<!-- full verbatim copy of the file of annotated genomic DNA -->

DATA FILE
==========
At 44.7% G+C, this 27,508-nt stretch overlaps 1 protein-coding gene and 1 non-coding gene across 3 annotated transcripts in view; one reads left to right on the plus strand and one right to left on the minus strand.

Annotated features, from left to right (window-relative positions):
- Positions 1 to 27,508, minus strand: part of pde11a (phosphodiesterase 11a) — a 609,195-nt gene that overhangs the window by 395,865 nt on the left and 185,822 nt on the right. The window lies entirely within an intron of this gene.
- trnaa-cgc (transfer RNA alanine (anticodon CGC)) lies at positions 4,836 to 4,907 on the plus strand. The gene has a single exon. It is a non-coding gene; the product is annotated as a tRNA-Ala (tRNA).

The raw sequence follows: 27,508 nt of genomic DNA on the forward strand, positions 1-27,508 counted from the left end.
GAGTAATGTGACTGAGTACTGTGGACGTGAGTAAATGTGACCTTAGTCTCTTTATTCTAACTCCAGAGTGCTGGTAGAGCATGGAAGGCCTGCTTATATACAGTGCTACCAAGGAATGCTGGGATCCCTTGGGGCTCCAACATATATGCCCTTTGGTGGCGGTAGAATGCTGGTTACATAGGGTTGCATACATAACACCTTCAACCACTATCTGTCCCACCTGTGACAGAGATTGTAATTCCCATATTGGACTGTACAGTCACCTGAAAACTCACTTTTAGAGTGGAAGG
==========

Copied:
At 44.7% G+C, this 27,508-nt stretch overlaps 1 protein-coding gene and 1 non-coding gene across 3 annotated transcripts in view; one reads left to right on the plus strand and one right to left on the minus strand.

Annotated features, from left to right (window-relative positions):
- Positions 1 to 27,508, minus strand: part of pde11a (phosphodiesterase 11a) — a 609,195-nt gene that overhangs the window by 395,865 nt on the left and 185,822 nt on the right. The window lies entirely within an intron of this gene.
- trnaa-cgc (transfer RNA alanine (anticodon CGC)) lies at positions 4,836 to 4,907 on the plus strand. The gene has a single exon. It is a non-coding gene; the product is annotated as a tRNA-Ala (tRNA).

The raw sequence follows: 27,508 nt of genomic DNA on the forward strand, positions 1-27,508 counted from the left end.
GAGTAATGTGACTGAGTACTGTGGACGTGAGTAAATGTGACCTTAGTCTCTTTATTCTAACTCCAGAGTGCTGGTAGAGCATGGAAGGCCTGCTTATATACAGTGCTACCAAGGAATGCTGGGATCCCTTGGGGCTCCAACATATATGCCCTTTGGTGGCGGTAGAATGCTGGTTACATAGGGTTGCATACATAACACCTTCAACCACTATCTGTCCCACCTGTGACAGAGATTGTAATTCCCATATTGGACTGTACAGTCACCTGAAAACTCACTTTTAGAGTGGAAGG